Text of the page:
Dean of Pastoral Care
Why embracing diversity matters
I have been spending a good amount of time this year reading and reflecting on diversity and inclusion in education at a time when our world has become increasingly insular and suspicious about difference. You only have to look at the world’s political stage to see how this is being played out; some leaders are more interested in building walls, restricting migration rates, increasing tariffs on other countries, all with the view to maintain their status quo and not let a so called different, in. Australia too, has struggled in this area. It has only been 46 years since we abolished The White Australia Policy, where being “white” meant that you could resettle in Australia. Thankfully, those days are gone. Mina Huang, an ambassador for Pearson Campus at Wilfred Laurier University states, “Diversity in education matters, and it plays an important role in helping people make more of their lives through learning.”
Diversity lets people see the world. When people are more educated and embrace diversity, they learn to make judgments based on a person’s actions and words and not by their appearance. By being open to learning about one another, we can reduce the fear and negativity in this world. In a more diverse learning environment, we learn more from one another and the more people know, the fewer the problems that may occur. Conflict is inevitable and a part of life, but diversity does not mean that in order to uplift one group, we must push another down. Diversity is about seeing each other as equals and accepting each other’s differences. We do not and should not accept the erosion of human rights or immoral conduct, but we do need to accept that there are many different world perspectives and ways of living a just and moral life. After all, what would be the point of getting to know one another if we were all the same? What would be the point of travelling halfway across the world to find the same things you can find a block down your own street? What would be the point of anyone remembering who you are, if there wasn’t anything about you that made you different? That is why diversity matters.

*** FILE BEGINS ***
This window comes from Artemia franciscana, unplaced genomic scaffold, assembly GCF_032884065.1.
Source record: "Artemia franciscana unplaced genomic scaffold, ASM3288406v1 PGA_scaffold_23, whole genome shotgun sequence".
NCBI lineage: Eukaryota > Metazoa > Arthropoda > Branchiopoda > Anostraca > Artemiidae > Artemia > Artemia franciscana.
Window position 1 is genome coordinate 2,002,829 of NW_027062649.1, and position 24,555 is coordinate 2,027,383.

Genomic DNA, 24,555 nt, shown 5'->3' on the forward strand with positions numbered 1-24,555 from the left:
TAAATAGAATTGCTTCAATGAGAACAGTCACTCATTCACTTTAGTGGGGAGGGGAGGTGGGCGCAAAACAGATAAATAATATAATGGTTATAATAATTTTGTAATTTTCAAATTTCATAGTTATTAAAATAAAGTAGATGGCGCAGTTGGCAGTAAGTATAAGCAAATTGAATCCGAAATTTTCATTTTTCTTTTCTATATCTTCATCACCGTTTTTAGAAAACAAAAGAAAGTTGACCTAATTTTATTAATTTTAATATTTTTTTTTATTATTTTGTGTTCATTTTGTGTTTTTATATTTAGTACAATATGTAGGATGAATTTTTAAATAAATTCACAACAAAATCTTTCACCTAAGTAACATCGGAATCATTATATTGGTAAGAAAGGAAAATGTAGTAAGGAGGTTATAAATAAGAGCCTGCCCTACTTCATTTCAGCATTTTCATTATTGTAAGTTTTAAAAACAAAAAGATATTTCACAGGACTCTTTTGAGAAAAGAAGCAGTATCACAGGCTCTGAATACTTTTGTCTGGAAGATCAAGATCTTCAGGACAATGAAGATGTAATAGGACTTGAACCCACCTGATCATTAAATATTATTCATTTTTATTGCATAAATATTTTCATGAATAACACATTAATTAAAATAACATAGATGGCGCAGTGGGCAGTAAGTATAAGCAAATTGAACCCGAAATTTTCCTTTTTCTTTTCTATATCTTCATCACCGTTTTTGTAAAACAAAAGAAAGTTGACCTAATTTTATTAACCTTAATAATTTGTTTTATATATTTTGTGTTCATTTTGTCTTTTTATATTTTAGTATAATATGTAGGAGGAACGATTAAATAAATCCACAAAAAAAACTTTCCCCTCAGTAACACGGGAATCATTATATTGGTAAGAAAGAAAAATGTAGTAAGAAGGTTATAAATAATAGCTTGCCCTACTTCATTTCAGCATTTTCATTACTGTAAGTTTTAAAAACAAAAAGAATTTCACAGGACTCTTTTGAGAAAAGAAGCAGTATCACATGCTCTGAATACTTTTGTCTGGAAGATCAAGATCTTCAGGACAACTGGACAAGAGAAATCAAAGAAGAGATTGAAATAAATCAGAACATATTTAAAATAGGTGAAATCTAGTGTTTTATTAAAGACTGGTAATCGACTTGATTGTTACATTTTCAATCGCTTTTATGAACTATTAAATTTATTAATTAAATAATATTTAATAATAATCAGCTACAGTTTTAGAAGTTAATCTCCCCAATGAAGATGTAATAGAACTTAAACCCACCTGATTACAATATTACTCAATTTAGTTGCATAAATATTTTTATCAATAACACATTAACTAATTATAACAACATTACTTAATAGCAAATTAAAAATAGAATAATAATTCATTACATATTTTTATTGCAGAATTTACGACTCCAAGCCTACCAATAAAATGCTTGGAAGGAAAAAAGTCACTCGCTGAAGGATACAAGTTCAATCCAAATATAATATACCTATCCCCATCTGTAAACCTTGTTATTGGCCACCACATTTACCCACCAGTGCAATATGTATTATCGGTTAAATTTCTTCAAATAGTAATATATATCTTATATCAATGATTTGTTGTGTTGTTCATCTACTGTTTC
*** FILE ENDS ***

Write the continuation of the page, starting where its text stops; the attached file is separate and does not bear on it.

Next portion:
Schools play a key role in educating young people about understanding the importance of diversity. This week we have been engaged in National Reconciliation Week, where as a whole school community we are called to engage respectfully with our Aboriginal sisters and brothers and to understand the gift of their faith and spirituality to our unique connection with the land. What better way to look diversity in the face and be prepared to engage in this area than through the Loreto Normanhurst Reconciliation Action Plan that calls us to advocate authentically and in the spirit of our Loreto mission. It’s necessary to continue to ensure that our students engage with Australian issues that do matter. Furthermore, Loreto Day is also the embodiment of what it means to truly embrace diversity, acknowledging situations in the world where others are disadvantaged and not able to receive support in areas that we take for granted. This is the founding call of the Loreto mission and why a Loreto Normanhurst education so powerfully enriches and shapes your daughter’s worldview. Some further reasons are below.
Learning about different languages, traditions, and other important cultural aspects can shape any child’s mind for the better. The most effective way that they learn this is at school where they interact with a culturally diverse group of students and curriculum.
Sensitivity toward Others
Diversity also teaches your daughter how to be more sensitive toward others, to respect them so that we can foster a better sense of compassion towards other people.
Sharper Creative Thinking Skills
Some will say that creative thinking skills can be improved when in a diverse environment. Your daughter will be able to look at problems from different angles and perspectives and come up with more effective solutions. Diversity will teach your child how to draw upon different influences to solve problems and not just view these issues through a single-focus lens. The greatest thought leaders and entrepreneurs in the world surround themselves with culturally diverse people as they appreciate deeply the richness of their differing perspectives.
All too often, people tend to adopt stereotypical views about different groups of people. The goal is to challenge at an early age these views so that people begin to see diversity as a norm.
Start by Learning Diversity Yourself
Diversity begins with yourself. Learn about others and their points of view. Be curious and ask questions for this is the springboard to a peaceful and just society that can live with the inevitable differences and conflicts that arise.
Appreciate Individuality and Cultivate Respect
Knowing is only half the battle. At Loreto Normanhurst, we work very hard to instill in students a spirit of acceptance and individuality. This is truly encapsulated in the Loreto Normanhurst Student Growth Model, underpinned by the Loreto values and a student wellbeing program committed to embracing diversity. After all, this is what we want for our students; to have the ability to understand people who present with different backgrounds, challenges and experiences with more than tolerance, but a deep understanding and compassion for others.
Mr Justin Madigan
Dean of Pastoral Care